Reflection

Reflections and a pledge – #Teacher5aday

This year I jumped on the Teacher5aday bandwagon with some posts about workload, time-saving techniques, things I'm going to stop, change and introduce, and why happiness starts now. As the year draws to a close, it seems that it's an apt time for reflection on the year's successes and things to look forward to in 2017… Continue reading Reflections and a pledge – #Teacher5aday

Part Time Student, Reflection, Staff Development, Wellbeing

Stop. Change. Introduce. Day 5 #Teacher5aday

Question: With the new curriculum changes & increased accountability measures what will you stop doing, change, or introduce for your own well-being? Amy Jeetley has posed this question in a post for today's #Teacher5adayslowchat. Stop - Marking work that's littered with silly mistakes or incomplete. I dread to think how much marking time is taken up by staff… Continue reading Stop. Change. Introduce. Day 5 #Teacher5aday

Leadership, Reflection, Research, Uncategorized

Critical conversations in educational leadership

On 26th April I was lucky enough to share a platform and discussion space with teachers, researchers and academics discussing some critical issues and conversations in educational leadership at a BELMAS/BERA event at Newcastle University. Within half and hour it was clear that the concept of 'critical conversations' can be interpreted in a range of ways but largely… Continue reading Critical conversations in educational leadership

Assessment, Curriculum, English, Progress, Wellbeing

‘Whatever it takes’ Some reflections on intervention

I used to believe that'whatever it takes' was a sign of commitment and high expectations. I don't any more. 'Whatever it takes' risks increasing teacher workload for limited gain,  allows students to abdicate responsibility for their own learning and can promote a culture of low expectations. Imagine a teacher writing lesson plans outlining what they're doing for every single… Continue reading ‘Whatever it takes’ Some reflections on intervention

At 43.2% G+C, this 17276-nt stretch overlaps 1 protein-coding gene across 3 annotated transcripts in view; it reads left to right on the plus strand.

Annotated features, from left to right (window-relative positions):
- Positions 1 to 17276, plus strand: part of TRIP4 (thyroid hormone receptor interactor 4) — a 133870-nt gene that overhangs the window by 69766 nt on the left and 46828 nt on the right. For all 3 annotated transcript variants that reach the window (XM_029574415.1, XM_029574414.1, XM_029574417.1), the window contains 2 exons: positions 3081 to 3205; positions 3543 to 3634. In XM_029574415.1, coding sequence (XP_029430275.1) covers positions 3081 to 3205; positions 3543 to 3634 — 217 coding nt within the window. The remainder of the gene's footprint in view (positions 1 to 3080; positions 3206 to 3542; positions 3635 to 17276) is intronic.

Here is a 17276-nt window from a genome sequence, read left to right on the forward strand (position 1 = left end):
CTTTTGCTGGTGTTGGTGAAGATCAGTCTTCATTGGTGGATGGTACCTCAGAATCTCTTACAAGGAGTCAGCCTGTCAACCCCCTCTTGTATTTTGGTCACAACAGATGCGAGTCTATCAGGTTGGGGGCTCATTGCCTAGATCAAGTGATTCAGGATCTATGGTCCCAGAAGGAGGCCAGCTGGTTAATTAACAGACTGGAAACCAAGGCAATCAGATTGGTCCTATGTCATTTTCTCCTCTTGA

Reflection, Staff Development, Wellbeing

On workload. #Teacher5adayslowchat

It's important to discuss workload and well-being. It's also important that it's discussed in an open and positive way that doesn't become endless complaining and blaming. This is where I think #Teacher5aday has got it right and their slowchat (#Teacher5adayslowchat) is worth a look to hear how teachers, leaders and schools are working together for happy healthy… Continue reading On workload. #Teacher5adayslowchat

Leadership, Reflection, Staff Development

Pass it on: top time-saving tips

I'm a big fan of the #teacher5aday hashtags and discussion of work-life balance on Twitter that I'm always talking about things I've seen online or great little 'tweaks' that make life just that little bit easier. I'm going to attempt to recap some the great advice I've been given for work-life balance (both in person and online).… Continue reading Pass it on: top time-saving tips

Curriculum

Rethinking differentiation: getting the most out of questions

"Inspectors reported concerns about Key Stage 3 in one in five of the routine inspections analysed, particularly in relation to the slow progress made in English and mathematics and the lack of challenge for the most able pupils." (Ofsted, KS3 'The Wasted Years', 2015) When I trained, the common approach to differentiation was to teach to… Continue reading Rethinking differentiation: getting the most out of questions

Leadership, Staff Development

What WomenEd means to me

Following our inaugural YamJam, our WomenEd ideas session started me thinking about what WomenEd means to me. The advantage of such a self-supporting movement, led by a fabulous steering group, is that it's an open house, a place for sharing ideas, collaboration and personal reflection. For me, I see WomenEd as a sustainable grass-roots movement that nurtures female leadership… Continue reading What WomenEd means to me

Curriculum, English, Literacy, Literature, Progress

Reclaiming KS3: Engagement

In this series of blogposts I'm exploring ways that KS3 can be reclaimed rather than being viewed as a second priority behind KS4/5. To go further, what I'm suggesting is that if schools want to ensure maximum progress gains at KS4, then targeted investment in KS3 is essential. The three ways that this can be achieved are: Challenge… Continue reading Reclaiming KS3: Engagement

Curriculum, English, Progress

Reclaiming KS3: Challenge

There's been a lot of focus on KS3 and the role it plays in achievement at KS4. Sometimes I wonder if due to pressures in the upper school, KS3 risks becoming the neglected sibling of KS4/5. It shouldn't be. If KS3 is purposeful, challenging and engaging, the chances of having the progress gaps to be filled… Continue reading Reclaiming KS3: Challenge